Saving One Another: Philodemus and Paul on Moral Formation in Community Justin Reid Allison compares how the Epicurean philosopher Philodemus and the Christian apostle Paul envisioned the members of their communities helping one another to grow into moral maturity. Allison establishes that Philodemus and Paul are more similar than previously noticed in their conception and practice of moral formation in community, and that these similarities offer a critical opportunity to consider important differences between the two as well. By deepening the comparison to include differences alongside similarities, and to include theological and socio-economic facets of communal moral formation, Allison shows that Philodemus and Paul uniquely shed fresh light on one another’s texts when understood in comparative perspective.
pathè) such as anger, fear, shame, and envy have long been underestimated in Plato’s philosophy. The aim of
Emotions in Plato is to provide a consistent account of the role of emotions in Plato’s psychology, epistemology, ethics and political theory. The volume focuses on three main issues: taxonomy of emotions, their epistemic status, and their relevance for the ethical and political theory and practice. This volume, which is the first edited volume entirely dedicated to emotions in Plato’s philosophy, shows how Plato, in many aspects, was positively interested in these affective states in order to support the rule of reason.
A new reconstruction and text of the
Placita of Aëtius (ca. 50 CE), accompanied by a full commentary and an extensive collection of related texts. This compendium, arguably the most important doxographical text to survive from antiquity, is known through the intensive use made of it by authors in later antiquity and beyond. Covering the entire field of natural philosophy, it has long been mined as a source of information about ancient philosophers and their views. It now receives a thorough analysis as a remarkable work in its own right. This volume is the culmination of a five-volume set of studies on Aëtius (1996–2020): Aëtiana I (ISBN: 9789004105805, 1996), II (Parts 1&2; set ISBN 9789004172067; 2008), III (ISBN 9789004180413; 2009), IV (ISBN: 9789004361454, 2018), and V (Parts 1-4). It uses an innovative methodology to replace the seminal edition of Hermann Diels (1879).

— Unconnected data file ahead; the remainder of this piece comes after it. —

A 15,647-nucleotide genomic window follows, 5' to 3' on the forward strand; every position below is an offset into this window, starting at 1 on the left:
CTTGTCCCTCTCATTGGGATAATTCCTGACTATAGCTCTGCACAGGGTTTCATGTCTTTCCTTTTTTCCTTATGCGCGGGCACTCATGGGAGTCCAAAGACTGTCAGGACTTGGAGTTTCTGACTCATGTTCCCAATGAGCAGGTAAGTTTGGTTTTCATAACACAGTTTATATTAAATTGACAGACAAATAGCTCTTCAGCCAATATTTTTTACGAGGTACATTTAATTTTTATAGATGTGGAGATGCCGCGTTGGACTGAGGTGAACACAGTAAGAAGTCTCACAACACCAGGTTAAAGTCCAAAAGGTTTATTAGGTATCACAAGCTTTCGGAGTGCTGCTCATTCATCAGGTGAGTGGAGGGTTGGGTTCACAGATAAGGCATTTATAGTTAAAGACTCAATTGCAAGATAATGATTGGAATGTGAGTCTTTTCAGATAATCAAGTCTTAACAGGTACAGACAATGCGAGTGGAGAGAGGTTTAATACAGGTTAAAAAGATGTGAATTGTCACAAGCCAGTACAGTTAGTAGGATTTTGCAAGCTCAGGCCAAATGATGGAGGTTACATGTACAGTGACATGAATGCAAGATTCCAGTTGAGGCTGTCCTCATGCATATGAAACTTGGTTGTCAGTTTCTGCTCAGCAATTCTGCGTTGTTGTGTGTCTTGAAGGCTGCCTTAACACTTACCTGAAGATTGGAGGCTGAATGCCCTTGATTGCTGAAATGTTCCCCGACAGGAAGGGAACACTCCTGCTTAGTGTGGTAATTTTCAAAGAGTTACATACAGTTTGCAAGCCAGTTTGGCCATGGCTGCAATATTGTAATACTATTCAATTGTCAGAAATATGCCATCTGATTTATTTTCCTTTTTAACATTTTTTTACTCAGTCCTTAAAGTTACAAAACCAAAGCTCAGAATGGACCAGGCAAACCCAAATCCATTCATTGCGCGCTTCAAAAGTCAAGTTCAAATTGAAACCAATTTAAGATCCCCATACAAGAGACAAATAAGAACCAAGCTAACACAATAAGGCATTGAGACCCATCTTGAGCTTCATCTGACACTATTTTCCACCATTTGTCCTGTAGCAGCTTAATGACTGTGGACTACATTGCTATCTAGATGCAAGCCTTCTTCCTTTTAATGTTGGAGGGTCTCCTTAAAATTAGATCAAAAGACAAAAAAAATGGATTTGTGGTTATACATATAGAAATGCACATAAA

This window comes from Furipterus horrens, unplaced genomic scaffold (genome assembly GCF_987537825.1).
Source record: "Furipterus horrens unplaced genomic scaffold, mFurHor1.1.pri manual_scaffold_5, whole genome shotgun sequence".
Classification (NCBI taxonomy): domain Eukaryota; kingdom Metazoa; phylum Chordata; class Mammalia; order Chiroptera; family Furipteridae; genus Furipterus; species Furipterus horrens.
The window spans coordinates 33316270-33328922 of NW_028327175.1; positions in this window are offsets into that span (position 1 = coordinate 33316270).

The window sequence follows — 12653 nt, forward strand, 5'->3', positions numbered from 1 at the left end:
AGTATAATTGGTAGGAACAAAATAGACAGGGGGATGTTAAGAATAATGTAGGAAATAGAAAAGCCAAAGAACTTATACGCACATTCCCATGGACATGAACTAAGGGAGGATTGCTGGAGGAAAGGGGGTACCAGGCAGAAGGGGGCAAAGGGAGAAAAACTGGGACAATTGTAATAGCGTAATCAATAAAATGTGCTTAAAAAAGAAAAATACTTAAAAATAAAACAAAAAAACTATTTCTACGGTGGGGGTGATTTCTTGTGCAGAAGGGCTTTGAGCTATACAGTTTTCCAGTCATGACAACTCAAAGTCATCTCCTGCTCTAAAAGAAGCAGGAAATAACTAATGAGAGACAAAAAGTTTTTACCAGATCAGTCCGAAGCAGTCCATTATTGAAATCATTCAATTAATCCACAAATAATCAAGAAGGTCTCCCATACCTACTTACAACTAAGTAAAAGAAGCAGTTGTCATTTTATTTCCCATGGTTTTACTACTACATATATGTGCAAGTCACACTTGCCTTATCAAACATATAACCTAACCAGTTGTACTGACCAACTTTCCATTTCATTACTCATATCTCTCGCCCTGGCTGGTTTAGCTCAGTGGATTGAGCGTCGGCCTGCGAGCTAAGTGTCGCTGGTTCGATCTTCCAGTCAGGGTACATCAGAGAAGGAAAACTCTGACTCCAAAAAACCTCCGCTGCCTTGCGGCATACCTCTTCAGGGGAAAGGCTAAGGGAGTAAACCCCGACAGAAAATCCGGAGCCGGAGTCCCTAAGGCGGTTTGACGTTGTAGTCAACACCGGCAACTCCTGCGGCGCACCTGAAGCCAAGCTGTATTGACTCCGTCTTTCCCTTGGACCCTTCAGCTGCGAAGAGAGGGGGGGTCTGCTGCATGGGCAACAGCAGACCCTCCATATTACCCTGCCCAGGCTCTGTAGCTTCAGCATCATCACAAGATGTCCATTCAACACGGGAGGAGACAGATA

Why does a magnet attract iron? Why does a compass needle point north? Although the magnet or lodestone was known since antiquity, magnetism only became an important topic in natural science and technology in the early modern period. In Magnes Christoph Sander explores this fascinating subject and draws, for the first time, a comprehensive picture of early modern research on magnetism (c. 1500–1650). Covering all disciplines of this period, Magnes examines what scholars understood by ‘magnet’ and ‘magnetism,’ which properties they ascribed to it, in which instruments and practices magnetism was employed, and how they tried to explain this exciting phenomenon. This historical panorama is based on circa 1500 historical sources, including over 100 manuscripts.
In Proclus’ metaphysics, the One produces Being through a mediated set of principles which are the direct causes of Being. While the henads (ἑνάδες) feature prominently as these principles, Proclus posits a second set of principles, the Limit and Unlimited, to explain the aspects of unity and plurality found in all beings. Initially there seems to be a tension in these two sets of principles: Proclus does not immediately clarify how they interact with each other or their relationship to each other. In Elements of Theology Prop. 159, he even seems to say that the Limit/Unlimited produce the henads—which contradicts the henads’ nature as pure ‘ones’. This article analyzes this issue by surveying three contemporary solutions that have been posed to address the tension, while also offering a new alternative: the Limit and Unlimited, as the first henads to emerge from the One, causally determine all subsequent henads according to their respective unique character (ἰδιότης), while both sets are ultimately derived from the One according to their subsistence (ὕπαρξις)—preserving the henads’ natures as simply ‘one’ like the One-itself.